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Ex-smokers work toward recovery through exercise at YMHA

February 2012

A small group of women is deftly moving through their paces on the exercise and muscle building machines at the YM-YWHA on Westbury in N.D.G.

Most are ex-smokers recovering from chronic obstructive pulmonary disease (COPD) and are enrolled in one of a dozen therapeutic exercise programs at the bustling complex.

The concept was dreamed up and developed seven years ago by Joseé Baillargeon and Louise Malone, based on research showing the benefits for those living with or recovering from chronic illnesses.

“But it’s very difficult for them to actually step into a gym,” said Baillargeon, the Y’s co-ordinator of therapeutic fitness. She’s a registered nurse as well.

“We get people to come in and meet a trainer, one on one or in a small group, and slowly integrate them into a program.”

The people in the COPD group, come to the complex twice a week for 10 weeks. Baillargeon or another trainer shows them how the cardiovascular and weight-training machines work, map out an individualized program and get them started in classes.

“This is a great transition for people,” she said. The goal with this group is 30 minutes of continuous cardiovascular training and then strength-training exercises.

“We monitor their oxygen.”

The program caters to people with cardiac issues who are heavily overweight or have diabetes, Parkinson’s, multiple sclerosis, stress or are in cancer rehab.

Some work in conjunction with the McGill Cardiovascular Health Improvement Program.

The process starts with an evaluation, including a full medical questionnaire, an examination of posture, including previous injuries, and the establishment of goals.

“Even if it’s a group exercise, everyone will do what’s best for them.”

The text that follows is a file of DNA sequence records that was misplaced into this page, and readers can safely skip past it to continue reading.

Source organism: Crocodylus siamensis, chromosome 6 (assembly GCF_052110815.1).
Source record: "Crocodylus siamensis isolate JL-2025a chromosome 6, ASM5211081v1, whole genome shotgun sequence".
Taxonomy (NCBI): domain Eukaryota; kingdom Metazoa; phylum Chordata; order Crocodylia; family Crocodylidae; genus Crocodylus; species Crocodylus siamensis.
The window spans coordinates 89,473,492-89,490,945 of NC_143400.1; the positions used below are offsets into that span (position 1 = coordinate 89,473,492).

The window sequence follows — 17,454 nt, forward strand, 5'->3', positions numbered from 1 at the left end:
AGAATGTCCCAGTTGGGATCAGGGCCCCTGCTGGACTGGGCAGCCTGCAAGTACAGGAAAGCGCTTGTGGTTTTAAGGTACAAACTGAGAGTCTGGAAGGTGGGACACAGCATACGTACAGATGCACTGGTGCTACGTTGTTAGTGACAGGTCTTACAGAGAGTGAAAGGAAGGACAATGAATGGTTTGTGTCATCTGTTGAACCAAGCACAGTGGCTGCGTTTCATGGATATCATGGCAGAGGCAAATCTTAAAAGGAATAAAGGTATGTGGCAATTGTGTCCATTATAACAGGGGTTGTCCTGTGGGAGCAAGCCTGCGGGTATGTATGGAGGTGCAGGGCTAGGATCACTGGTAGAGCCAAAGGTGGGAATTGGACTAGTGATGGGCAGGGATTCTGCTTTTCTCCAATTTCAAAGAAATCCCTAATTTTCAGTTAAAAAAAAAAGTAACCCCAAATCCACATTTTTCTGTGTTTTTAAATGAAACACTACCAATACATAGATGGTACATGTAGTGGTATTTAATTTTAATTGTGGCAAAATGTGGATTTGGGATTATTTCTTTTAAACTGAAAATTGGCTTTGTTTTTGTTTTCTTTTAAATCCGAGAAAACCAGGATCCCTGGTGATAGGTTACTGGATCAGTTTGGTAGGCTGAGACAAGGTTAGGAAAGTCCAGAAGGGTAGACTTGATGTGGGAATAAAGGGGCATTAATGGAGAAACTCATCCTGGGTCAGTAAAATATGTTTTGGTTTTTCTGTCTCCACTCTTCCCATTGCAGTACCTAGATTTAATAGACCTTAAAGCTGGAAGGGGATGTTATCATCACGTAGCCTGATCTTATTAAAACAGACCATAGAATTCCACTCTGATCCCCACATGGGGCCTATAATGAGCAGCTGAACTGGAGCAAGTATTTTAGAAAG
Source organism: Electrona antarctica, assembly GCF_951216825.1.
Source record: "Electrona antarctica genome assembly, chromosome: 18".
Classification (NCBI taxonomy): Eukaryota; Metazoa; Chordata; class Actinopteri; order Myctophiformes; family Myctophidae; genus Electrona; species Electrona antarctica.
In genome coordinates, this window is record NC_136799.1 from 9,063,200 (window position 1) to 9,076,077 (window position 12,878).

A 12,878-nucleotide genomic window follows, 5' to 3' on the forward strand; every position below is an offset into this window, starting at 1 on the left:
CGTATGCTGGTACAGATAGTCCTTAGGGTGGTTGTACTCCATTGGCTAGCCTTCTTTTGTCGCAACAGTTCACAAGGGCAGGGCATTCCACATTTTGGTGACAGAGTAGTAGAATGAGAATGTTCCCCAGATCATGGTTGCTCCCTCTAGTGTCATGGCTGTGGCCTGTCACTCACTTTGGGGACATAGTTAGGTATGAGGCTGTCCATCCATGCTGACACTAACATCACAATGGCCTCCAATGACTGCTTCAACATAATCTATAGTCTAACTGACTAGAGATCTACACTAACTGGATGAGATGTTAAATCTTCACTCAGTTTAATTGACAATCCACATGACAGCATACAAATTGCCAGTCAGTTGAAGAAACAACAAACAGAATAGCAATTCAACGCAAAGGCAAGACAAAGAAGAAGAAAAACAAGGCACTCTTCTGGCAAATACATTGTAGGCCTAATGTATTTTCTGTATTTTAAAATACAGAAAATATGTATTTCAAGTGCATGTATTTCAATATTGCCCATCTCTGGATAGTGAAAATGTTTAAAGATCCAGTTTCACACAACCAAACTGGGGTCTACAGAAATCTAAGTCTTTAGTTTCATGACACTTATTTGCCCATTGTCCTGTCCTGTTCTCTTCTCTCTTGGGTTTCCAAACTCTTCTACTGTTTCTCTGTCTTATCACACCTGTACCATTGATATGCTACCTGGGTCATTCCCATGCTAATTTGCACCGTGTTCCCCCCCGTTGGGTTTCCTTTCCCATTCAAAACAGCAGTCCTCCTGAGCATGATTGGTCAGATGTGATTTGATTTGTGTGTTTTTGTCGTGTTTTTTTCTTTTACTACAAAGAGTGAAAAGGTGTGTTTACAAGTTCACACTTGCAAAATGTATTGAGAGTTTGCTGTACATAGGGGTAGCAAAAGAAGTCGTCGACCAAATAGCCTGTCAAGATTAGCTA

According to Baillargeon, the best indication of success is the number of participants who renew, and at least 90 per cent do so. Another indication is that the person becomes an independent exerciser.

“Most will become full members of the Y and often continue with their original trainer, seeing them maybe every two months to update their program and evaluate progress.”

You don’t have to be a Y member to join a therapeutic exercise program, though after two sessions you are expected to join.

A 12-week program, including the trainer’s fee, costs $600, which also gives access to the Y’s swimming pool and other facilities. You work with the trainer an hour a week, or during two half hours, for a total of 12 hours. The cost for Y members is $540.

To Montrealers who have not made exercise a part of their lives, Baillargeon’s message is: “It’s never too late. You’ll feel better, have more energy, feel stronger and have a better appetite. There is no negative. There are so many options, you can exercise by yourself, in a group, in smaller groups, take a yoga class or aqua fitness.

“We all have the time to exercise, we just have to make the time.”

The YM-YWHA is at 5400 Westbury. 514-737-6551, ext. 292. Yearly membership for those 65 and up is $522, plus tax. For those 30-64, it’s $648 plus tax.

For the McGill Cardiovascular Health Improvement Program, call 514-489-6630.



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